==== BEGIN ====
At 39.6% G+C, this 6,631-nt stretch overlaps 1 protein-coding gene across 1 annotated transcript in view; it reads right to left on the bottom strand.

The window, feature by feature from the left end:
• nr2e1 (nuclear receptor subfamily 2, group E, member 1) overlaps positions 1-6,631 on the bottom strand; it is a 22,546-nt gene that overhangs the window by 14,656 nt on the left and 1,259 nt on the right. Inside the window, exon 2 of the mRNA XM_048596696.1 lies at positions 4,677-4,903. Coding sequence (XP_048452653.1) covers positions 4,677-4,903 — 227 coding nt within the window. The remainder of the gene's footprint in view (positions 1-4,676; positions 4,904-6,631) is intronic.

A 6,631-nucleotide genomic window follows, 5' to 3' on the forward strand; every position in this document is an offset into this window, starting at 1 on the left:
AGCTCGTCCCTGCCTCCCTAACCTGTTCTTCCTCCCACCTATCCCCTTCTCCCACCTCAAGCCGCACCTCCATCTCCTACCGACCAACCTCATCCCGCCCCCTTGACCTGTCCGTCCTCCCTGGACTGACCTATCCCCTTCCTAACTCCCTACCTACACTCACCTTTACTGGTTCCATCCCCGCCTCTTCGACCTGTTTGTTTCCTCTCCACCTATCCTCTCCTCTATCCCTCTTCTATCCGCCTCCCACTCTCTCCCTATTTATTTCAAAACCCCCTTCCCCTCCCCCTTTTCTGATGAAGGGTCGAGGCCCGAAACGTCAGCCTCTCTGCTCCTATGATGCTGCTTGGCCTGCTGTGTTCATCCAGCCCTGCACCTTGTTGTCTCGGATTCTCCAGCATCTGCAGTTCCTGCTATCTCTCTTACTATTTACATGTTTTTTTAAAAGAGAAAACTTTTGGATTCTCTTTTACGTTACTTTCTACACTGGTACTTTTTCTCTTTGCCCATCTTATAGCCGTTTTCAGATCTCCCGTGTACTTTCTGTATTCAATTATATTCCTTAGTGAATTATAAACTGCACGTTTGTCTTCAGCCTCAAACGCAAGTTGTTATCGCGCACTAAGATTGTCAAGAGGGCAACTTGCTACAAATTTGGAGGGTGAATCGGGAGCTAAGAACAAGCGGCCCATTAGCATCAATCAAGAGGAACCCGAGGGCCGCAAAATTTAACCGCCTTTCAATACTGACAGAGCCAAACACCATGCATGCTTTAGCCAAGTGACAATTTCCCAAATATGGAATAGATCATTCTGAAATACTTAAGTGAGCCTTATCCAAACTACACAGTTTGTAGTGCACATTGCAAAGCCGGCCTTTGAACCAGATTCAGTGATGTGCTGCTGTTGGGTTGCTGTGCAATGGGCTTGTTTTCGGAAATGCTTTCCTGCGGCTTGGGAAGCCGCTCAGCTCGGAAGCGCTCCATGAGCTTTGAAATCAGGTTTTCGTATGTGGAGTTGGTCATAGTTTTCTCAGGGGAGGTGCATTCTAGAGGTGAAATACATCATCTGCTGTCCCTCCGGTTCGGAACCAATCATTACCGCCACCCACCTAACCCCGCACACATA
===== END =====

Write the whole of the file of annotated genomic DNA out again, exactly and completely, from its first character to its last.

At 39.6% G+C, this 6,631-nt stretch overlaps 1 protein-coding gene across 1 annotated transcript in view; it reads right to left on the bottom strand.

The window, feature by feature from the left end:
• nr2e1 (nuclear receptor subfamily 2, group E, member 1) overlaps positions 1-6,631 on the bottom strand; it is a 22,546-nt gene that overhangs the window by 14,656 nt on the left and 1,259 nt on the right. Inside the window, exon 2 of the mRNA XM_048596696.1 lies at positions 4,677-4,903. Coding sequence (XP_048452653.1) covers positions 4,677-4,903 — 227 coding nt within the window. The remainder of the gene's footprint in view (positions 1-4,676; positions 4,904-6,631) is intronic.

A 6,631-nucleotide genomic window follows, 5' to 3' on the forward strand; every position in this document is an offset into this window, starting at 1 on the left:
AGCTCGTCCCTGCCTCCCTAACCTGTTCTTCCTCCCACCTATCCCCTTCTCCCACCTCAAGCCGCACCTCCATCTCCTACCGACCAACCTCATCCCGCCCCCTTGACCTGTCCGTCCTCCCTGGACTGACCTATCCCCTTCCTAACTCCCTACCTACACTCACCTTTACTGGTTCCATCCCCGCCTCTTCGACCTGTTTGTTTCCTCTCCACCTATCCTCTCCTCTATCCCTCTTCTATCCGCCTCCCACTCTCTCCCTATTTATTTCAAAACCCCCTTCCCCTCCCCCTTTTCTGATGAAGGGTCGAGGCCCGAAACGTCAGCCTCTCTGCTCCTATGATGCTGCTTGGCCTGCTGTGTTCATCCAGCCCTGCACCTTGTTGTCTCGGATTCTCCAGCATCTGCAGTTCCTGCTATCTCTCTTACTATTTACATGTTTTTTTAAAAGAGAAAACTTTTGGATTCTCTTTTACGTTACTTTCTACACTGGTACTTTTTCTCTTTGCCCATCTTATAGCCGTTTTCAGATCTCCCGTGTACTTTCTGTATTCAATTATATTCCTTAGTGAATTATAAACTGCACGTTTGTCTTCAGCCTCAAACGCAAGTTGTTATCGCGCACTAAGATTGTCAAGAGGGCAACTTGCTACAAATTTGGAGGGTGAATCGGGAGCTAAGAACAAGCGGCCCATTAGCATCAATCAAGAGGAACCCGAGGGCCGCAAAATTTAACCGCCTTTCAATACTGACAGAGCCAAACACCATGCATGCTTTAGCCAAGTGACAATTTCCCAAATATGGAATAGATCATTCTGAAATACTTAAGTGAGCCTTATCCAAACTACACAGTTTGTAGTGCACATTGCAAAGCCGGCCTTTGAACCAGATTCAGTGATGTGCTGCTGTTGGGTTGCTGTGCAATGGGCTTGTTTTCGGAAATGCTTTCCTGCGGCTTGGGAAGCCGCTCAGCTCGGAAGCGCTCCATGAGCTTTGAAATCAGGTTTTCGTATGTGGAGTTGGTCATAGTTTTCTCAGGGGAGGTGCATTCTAGAGGTGAAATACATCATCTGCTGTCCCTCCGGTTCGGAACCAATCATTACCGCCACCCACCTAACCCCGCACACATA